XML size (was: no subject)

Derek Atkins warlord@MIT.EDU
03 Apr 2002 09:36:22 -0500

Roland Roberts <roland@astrofoto.org> writes:

> I'm a lurker here, but I'll jump in anyway.

Please.  Comments are welcome...

> As a user, I would see little or no benefit in having the internals
> changed to using embedded SQL if externally it is still a file.  The
> benefit to me is when I can have both my wife and I work on gnucash
> simultaneously.  Most often we both want to update our accounts once
> the kids have gone to sleep.  Having a file requires we do the updates
> sequentially even though the updates are orthogonal.  Having a *real*
> database gives me features a file doesn't.

One reason to do it this way is to make it easier to move from an
embedded SQL to a real multiuser SQL.  Obviously you want the latter,
and actually it exists currently in CVS.  This means that you can
safely ignore this thread, because it wont affect you.

Also, just because the database is a file does not mean that two
applications can't access it simultaneously.  Granted, that depends on
the database implementation.  However, in most of these
implementations the file is accessed in real-time during querries, and
changes are written out in real-time.  So, theoretetically you could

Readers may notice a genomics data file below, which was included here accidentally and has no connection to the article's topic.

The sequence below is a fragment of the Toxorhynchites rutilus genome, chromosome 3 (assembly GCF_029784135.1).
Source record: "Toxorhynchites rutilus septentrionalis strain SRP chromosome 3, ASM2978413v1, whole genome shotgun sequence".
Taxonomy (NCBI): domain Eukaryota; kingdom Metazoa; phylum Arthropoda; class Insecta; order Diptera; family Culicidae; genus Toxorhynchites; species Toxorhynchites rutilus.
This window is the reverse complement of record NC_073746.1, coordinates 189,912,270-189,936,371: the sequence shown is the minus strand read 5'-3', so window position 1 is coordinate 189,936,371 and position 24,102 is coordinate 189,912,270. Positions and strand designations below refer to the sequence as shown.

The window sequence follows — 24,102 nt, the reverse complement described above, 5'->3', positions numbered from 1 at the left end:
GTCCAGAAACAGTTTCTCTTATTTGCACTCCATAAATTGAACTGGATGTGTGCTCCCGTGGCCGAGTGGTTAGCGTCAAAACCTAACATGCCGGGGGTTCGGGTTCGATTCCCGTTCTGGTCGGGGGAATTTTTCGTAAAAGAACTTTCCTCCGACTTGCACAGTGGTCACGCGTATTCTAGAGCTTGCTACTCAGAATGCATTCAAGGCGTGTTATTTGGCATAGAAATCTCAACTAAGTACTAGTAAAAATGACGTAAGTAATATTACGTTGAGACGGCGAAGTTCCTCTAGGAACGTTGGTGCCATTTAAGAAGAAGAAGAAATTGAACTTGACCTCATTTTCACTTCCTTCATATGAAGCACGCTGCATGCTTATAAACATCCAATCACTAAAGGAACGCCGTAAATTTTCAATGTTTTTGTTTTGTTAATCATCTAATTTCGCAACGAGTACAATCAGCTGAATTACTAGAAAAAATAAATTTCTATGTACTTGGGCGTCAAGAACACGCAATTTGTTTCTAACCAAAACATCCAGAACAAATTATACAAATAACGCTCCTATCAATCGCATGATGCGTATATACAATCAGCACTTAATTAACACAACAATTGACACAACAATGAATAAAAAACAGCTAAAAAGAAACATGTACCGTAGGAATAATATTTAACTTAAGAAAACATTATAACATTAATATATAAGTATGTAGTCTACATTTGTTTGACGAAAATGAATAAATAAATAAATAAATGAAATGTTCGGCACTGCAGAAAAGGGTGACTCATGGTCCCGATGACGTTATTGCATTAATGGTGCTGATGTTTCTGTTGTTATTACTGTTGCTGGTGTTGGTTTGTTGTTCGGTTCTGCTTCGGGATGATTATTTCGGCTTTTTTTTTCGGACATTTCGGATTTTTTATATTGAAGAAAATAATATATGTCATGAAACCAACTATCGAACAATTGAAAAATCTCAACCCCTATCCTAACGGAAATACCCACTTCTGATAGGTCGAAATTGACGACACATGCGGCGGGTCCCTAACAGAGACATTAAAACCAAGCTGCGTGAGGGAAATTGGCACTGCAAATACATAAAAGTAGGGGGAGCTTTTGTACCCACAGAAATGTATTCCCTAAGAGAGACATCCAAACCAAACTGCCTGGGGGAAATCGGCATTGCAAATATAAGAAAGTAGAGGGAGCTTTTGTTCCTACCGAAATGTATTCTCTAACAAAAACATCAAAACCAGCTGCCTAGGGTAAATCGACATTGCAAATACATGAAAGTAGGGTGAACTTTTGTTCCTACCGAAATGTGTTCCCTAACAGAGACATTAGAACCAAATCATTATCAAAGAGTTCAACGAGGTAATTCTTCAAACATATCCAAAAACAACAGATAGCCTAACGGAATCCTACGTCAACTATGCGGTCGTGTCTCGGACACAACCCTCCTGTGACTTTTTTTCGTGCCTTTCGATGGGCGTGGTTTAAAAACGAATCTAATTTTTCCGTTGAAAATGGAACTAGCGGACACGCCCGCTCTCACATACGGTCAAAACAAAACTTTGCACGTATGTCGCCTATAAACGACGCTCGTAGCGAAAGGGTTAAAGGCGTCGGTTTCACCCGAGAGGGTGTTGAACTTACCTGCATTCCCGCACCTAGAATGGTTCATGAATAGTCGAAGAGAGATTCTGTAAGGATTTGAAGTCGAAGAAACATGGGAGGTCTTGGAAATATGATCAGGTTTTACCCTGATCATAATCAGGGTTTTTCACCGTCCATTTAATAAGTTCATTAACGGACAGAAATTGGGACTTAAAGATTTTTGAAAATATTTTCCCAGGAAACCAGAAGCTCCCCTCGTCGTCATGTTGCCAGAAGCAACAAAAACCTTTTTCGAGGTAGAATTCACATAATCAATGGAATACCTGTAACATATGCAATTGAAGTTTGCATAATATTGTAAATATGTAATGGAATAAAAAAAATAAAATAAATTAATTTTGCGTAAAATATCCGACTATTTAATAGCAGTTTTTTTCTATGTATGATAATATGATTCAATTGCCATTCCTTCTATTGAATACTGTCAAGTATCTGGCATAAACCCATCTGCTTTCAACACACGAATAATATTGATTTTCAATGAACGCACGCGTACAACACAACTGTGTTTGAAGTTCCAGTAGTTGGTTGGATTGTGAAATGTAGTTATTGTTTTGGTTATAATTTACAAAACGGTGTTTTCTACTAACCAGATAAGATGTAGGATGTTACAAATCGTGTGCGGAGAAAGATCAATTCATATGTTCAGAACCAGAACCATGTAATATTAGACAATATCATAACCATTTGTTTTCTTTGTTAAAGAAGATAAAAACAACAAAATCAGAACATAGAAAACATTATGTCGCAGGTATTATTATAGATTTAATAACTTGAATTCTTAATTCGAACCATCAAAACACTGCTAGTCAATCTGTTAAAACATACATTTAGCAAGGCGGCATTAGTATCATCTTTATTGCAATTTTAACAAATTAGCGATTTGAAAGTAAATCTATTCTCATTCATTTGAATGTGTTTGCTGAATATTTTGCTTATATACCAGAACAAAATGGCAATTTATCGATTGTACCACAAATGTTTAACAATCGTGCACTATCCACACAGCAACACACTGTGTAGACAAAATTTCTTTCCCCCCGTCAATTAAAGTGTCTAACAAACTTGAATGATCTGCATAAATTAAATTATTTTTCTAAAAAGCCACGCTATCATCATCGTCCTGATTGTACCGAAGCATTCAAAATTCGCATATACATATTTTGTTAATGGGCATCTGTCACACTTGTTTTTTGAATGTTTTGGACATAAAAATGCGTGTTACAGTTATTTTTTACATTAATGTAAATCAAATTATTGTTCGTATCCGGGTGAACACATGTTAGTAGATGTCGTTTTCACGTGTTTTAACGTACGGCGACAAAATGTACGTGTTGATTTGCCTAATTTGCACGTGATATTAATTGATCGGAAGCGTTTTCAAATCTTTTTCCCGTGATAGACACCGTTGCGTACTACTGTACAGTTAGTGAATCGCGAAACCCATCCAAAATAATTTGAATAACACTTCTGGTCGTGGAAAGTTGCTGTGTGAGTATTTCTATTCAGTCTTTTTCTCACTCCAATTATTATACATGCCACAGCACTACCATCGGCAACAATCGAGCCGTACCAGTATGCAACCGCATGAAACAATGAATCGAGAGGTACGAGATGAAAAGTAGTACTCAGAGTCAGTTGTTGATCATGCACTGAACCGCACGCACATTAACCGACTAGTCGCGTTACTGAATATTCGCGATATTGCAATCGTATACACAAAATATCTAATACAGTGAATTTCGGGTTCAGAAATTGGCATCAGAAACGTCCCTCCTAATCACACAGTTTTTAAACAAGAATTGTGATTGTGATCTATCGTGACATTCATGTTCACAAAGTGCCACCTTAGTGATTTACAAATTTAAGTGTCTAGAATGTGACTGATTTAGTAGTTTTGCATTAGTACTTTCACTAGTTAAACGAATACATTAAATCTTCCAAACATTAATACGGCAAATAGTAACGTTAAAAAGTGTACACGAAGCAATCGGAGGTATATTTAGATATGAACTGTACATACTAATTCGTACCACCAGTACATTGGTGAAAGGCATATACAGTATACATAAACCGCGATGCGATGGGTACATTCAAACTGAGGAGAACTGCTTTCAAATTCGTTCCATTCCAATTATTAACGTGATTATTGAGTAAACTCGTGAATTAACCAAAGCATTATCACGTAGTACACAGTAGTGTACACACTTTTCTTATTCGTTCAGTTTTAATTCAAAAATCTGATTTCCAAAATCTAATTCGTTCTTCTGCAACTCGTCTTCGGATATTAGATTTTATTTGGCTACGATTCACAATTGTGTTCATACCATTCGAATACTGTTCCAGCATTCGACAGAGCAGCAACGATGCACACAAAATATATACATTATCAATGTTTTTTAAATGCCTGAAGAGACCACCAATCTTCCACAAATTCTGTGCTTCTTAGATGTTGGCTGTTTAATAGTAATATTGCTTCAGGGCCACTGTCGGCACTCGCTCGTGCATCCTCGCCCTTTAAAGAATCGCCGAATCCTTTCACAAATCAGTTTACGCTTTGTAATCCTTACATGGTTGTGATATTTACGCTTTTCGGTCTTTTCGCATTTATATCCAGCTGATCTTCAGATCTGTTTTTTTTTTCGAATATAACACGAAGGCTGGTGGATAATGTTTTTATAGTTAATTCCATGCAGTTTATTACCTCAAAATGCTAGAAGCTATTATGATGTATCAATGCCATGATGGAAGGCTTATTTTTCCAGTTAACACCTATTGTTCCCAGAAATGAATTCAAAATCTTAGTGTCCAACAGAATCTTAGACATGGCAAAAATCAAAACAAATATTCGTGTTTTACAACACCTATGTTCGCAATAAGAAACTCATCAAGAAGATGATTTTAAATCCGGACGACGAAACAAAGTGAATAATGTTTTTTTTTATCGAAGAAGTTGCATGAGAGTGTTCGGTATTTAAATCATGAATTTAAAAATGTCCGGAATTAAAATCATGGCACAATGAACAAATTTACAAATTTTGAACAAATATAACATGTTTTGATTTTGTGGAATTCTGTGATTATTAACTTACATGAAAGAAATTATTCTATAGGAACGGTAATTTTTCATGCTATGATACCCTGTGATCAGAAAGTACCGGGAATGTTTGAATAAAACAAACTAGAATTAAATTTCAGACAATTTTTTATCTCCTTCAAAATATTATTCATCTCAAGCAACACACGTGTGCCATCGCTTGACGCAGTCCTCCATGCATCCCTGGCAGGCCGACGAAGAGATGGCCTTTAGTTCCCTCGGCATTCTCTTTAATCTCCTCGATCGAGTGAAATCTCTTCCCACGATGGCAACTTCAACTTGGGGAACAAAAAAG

have multiple applications attached to the same file, provided they
don't cache responses (which, unfortunately, gnucash does).

> No, I'm not an average user in that I already have PostgreSQL set up
> for other things, and I don't consider the extra work to be a burden.
> But your average person probably will which means that the change to
> use SQL internally is only useful to me if it can switch been "file"
> and database server.

As you said, you are not an average user.  You would already use the
(existing) postgres backend, which I do not propose to change or

One of the interesting benefits of MySQL (according to their
documentation) is that you can write an application based around
MySQLD (the embedded SQL server), but link it against a stub library
and run against the normal, multiuser MySQL server daemon, without
changing your application.  Is this what you were worried about?

> roland


PS: again, I am not arguing for changing the existing SQL/Postgres
       Derek Atkins, SB '93 MIT EE, SM '95 MIT Media Laboratory
       Member, MIT Student Information Processing Board  (SIPB)
       URL: http://web.mit.edu/warlord/    PP-ASEL-IA     N1NWH
       warlord@MIT.EDU                        PGP key available